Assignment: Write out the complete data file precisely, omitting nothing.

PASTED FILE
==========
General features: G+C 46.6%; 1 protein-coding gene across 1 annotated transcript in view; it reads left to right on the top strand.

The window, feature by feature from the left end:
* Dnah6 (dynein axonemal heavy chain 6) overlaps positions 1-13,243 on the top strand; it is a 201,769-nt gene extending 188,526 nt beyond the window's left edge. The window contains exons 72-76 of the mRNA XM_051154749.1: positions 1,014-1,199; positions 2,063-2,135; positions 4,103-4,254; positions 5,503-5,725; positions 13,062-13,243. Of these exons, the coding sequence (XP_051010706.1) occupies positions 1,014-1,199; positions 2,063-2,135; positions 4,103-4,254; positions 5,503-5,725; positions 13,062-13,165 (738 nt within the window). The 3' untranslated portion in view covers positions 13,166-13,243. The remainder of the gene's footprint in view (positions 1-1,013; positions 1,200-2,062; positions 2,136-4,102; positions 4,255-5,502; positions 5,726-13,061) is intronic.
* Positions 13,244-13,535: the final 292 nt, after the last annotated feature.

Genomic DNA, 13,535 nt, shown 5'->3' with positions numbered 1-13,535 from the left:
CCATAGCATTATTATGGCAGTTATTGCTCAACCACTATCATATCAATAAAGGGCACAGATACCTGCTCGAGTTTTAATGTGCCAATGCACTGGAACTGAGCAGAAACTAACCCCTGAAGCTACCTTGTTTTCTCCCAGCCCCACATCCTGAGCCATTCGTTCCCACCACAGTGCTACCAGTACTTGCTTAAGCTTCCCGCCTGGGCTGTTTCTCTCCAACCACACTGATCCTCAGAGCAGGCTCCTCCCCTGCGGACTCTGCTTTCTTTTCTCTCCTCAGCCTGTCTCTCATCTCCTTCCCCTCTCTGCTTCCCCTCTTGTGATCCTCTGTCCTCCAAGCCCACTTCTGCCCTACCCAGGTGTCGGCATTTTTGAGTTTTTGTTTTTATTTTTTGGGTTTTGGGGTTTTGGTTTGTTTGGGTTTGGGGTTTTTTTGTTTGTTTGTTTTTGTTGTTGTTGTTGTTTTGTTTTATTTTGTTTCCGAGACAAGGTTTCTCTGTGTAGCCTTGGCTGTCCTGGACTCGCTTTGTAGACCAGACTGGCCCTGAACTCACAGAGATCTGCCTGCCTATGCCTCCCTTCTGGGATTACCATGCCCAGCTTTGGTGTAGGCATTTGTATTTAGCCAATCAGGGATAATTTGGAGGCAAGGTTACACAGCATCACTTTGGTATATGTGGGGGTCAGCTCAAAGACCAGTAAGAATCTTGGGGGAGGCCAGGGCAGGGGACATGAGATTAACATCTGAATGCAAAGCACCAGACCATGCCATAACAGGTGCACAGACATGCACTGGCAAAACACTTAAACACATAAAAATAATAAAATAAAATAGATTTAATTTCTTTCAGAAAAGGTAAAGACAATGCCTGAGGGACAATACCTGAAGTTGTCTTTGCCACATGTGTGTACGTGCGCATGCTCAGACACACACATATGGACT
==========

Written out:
General features: G+C 46.6%; 1 protein-coding gene across 1 annotated transcript in view; it reads left to right on the top strand.

The window, feature by feature from the left end:
* Dnah6 (dynein axonemal heavy chain 6) overlaps positions 1-13,243 on the top strand; it is a 201,769-nt gene extending 188,526 nt beyond the window's left edge. The window contains exons 72-76 of the mRNA XM_051154749.1: positions 1,014-1,199; positions 2,063-2,135; positions 4,103-4,254; positions 5,503-5,725; positions 13,062-13,243. Of these exons, the coding sequence (XP_051010706.1) occupies positions 1,014-1,199; positions 2,063-2,135; positions 4,103-4,254; positions 5,503-5,725; positions 13,062-13,165 (738 nt within the window). The 3' untranslated portion in view covers positions 13,166-13,243. The remainder of the gene's footprint in view (positions 1-1,013; positions 1,200-2,062; positions 2,136-4,102; positions 4,255-5,502; positions 5,726-13,061) is intronic.
* Positions 13,244-13,535: the final 292 nt, after the last annotated feature.

Genomic DNA, 13,535 nt, shown 5'->3' with positions numbered 1-13,535 from the left:
CCATAGCATTATTATGGCAGTTATTGCTCAACCACTATCATATCAATAAAGGGCACAGATACCTGCTCGAGTTTTAATGTGCCAATGCACTGGAACTGAGCAGAAACTAACCCCTGAAGCTACCTTGTTTTCTCCCAGCCCCACATCCTGAGCCATTCGTTCCCACCACAGTGCTACCAGTACTTGCTTAAGCTTCCCGCCTGGGCTGTTTCTCTCCAACCACACTGATCCTCAGAGCAGGCTCCTCCCCTGCGGACTCTGCTTTCTTTTCTCTCCTCAGCCTGTCTCTCATCTCCTTCCCCTCTCTGCTTCCCCTCTTGTGATCCTCTGTCCTCCAAGCCCACTTCTGCCCTACCCAGGTGTCGGCATTTTTGAGTTTTTGTTTTTATTTTTTGGGTTTTGGGGTTTTGGTTTGTTTGGGTTTGGGGTTTTTTTGTTTGTTTGTTTTTGTTGTTGTTGTTGTTTTGTTTTATTTTGTTTCCGAGACAAGGTTTCTCTGTGTAGCCTTGGCTGTCCTGGACTCGCTTTGTAGACCAGACTGGCCCTGAACTCACAGAGATCTGCCTGCCTATGCCTCCCTTCTGGGATTACCATGCCCAGCTTTGGTGTAGGCATTTGTATTTAGCCAATCAGGGATAATTTGGAGGCAAGGTTACACAGCATCACTTTGGTATATGTGGGGGTCAGCTCAAAGACCAGTAAGAATCTTGGGGGAGGCCAGGGCAGGGGACATGAGATTAACATCTGAATGCAAAGCACCAGACCATGCCATAACAGGTGCACAGACATGCACTGGCAAAACACTTAAACACATAAAAATAATAAAATAAAATAGATTTAATTTCTTTCAGAAAAGGTAAAGACAATGCCTGAGGGACAATACCTGAAGTTGTCTTTGCCACATGTGTGTACGTGCGCATGCTCAGACACACACATATGGACT